Amid the stalemate, questions remain about what more Biden can do to exert pressure on Netanyahu and how the administration could potentially hold Israel accountable for an invasion of Rafah.

"He's limited in terms of what he can do," Guy Ziv, the associate director of American University's Center for Israel Studies, told ABC News. "Any U.S. president is somewhat limited in terms of what they can do, and he's not going to please everyone."

As Aaron David Miller, a former State Department diplomat now at the Carnegie Endowment for International Peace, put it: "Biden's in a box and there's no way out."

Hamas carried out an incursion from Gaza into southern Israel by air, land and sea on Oct. 7, 2023, killing more than 1,200 people and taking 253 others hostage, according to Israeli authorities. More than 32,000 Palestinians have been killed and more than 74,000 others have been injured in Gaza since Oct. 7, amid Israel's ongoing ground operations and aerial bombardment of the strip, according to the Hamas-run Gaza Health Ministry.

The White House has avoided discussing "hypotheticals" when pressed on what consequences or leverage Biden can use when it comes to Israel. National Security Council spokesman John Kirby, when asked that question by a reporter on Monday, sidestepped and reiterated overall U.S. support for Israel and said the U.S. would continue to advocate for minimizing civilian casualties, more humanitarian assistance and a potential hostage deal.

Some Democratic lawmakers, particularly members of the party's progressive wing, have called on conditioning military and financial aid to Israel as the humanitarian situation in Gaza worsens. Humanitarian and international aid organizations have exhaustively warned of the unprecedented crisis unfolding in the strip. The Integrated Food Security Phase Classification (IPC) initiative said earlier this month famine is "imminent" in northern Gaza and may occur between mid-March and the end of May, as the entire population of the strip experiences high levels of food insecurity.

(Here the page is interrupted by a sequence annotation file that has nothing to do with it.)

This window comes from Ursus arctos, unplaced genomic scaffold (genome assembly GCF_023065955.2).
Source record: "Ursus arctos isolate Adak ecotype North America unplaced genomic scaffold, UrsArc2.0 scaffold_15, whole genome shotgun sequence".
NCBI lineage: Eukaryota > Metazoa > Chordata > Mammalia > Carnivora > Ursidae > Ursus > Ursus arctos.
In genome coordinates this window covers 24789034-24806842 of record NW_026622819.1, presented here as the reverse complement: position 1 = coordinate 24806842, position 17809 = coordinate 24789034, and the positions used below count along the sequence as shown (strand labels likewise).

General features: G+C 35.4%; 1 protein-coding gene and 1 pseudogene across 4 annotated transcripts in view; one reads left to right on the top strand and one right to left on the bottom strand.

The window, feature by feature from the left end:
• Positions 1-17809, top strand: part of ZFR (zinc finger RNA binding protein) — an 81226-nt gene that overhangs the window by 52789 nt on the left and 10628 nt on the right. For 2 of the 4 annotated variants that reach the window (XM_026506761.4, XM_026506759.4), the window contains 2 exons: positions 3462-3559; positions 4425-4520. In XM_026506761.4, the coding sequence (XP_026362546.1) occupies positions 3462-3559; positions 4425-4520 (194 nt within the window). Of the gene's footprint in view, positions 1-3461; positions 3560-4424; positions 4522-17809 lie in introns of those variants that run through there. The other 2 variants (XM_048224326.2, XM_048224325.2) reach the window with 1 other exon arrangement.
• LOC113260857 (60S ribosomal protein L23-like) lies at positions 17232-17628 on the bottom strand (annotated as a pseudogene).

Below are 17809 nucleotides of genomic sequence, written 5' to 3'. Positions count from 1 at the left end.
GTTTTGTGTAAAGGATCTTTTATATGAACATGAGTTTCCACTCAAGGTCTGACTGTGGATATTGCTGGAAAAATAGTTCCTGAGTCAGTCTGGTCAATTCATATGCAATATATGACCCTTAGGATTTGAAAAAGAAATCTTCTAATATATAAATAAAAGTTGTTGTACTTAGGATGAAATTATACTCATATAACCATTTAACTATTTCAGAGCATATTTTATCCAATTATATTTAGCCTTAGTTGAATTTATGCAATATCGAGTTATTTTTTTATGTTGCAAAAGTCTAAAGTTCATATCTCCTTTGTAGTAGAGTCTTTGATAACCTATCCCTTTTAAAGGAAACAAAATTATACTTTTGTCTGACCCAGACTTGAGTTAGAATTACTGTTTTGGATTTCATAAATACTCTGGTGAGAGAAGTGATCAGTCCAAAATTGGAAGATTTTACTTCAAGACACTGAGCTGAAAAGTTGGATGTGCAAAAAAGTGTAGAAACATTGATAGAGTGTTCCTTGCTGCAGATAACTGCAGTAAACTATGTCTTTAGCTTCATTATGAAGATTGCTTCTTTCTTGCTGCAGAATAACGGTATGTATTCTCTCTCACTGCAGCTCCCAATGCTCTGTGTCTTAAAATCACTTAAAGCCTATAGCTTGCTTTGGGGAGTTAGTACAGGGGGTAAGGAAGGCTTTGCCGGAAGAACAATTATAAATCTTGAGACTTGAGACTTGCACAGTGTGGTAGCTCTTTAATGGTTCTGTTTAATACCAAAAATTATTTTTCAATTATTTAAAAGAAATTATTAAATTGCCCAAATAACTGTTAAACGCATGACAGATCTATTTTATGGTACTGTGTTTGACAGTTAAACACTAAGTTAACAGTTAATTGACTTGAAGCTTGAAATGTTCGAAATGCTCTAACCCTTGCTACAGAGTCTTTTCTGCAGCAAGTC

PHOTO: In this Oct. 13, 2023, file photo, a U.S. C-17 sits at the Nevatim Air Base in the desert in Israel. The aircraft arrived with crates of American munitions for Israel.
In this Oct. 13, 2023, file photo, a U.S. C-17 sits at the Nevatim Air Base in the desert in Israel. The aircraft arrived with crates of American munitions for Israel.
Lolita Baldor/AP, FILE

The U.S. has provided Israel with more assistance than any other nation since the Jewish state's inception in 1947. That includes $158 billion (not adjusted for inflation) in military aid and defense funding, according to the Congressional Research Service. Such aid from the U.S. makes up roughly 16% of Israel's total defense budget, the service reported last year.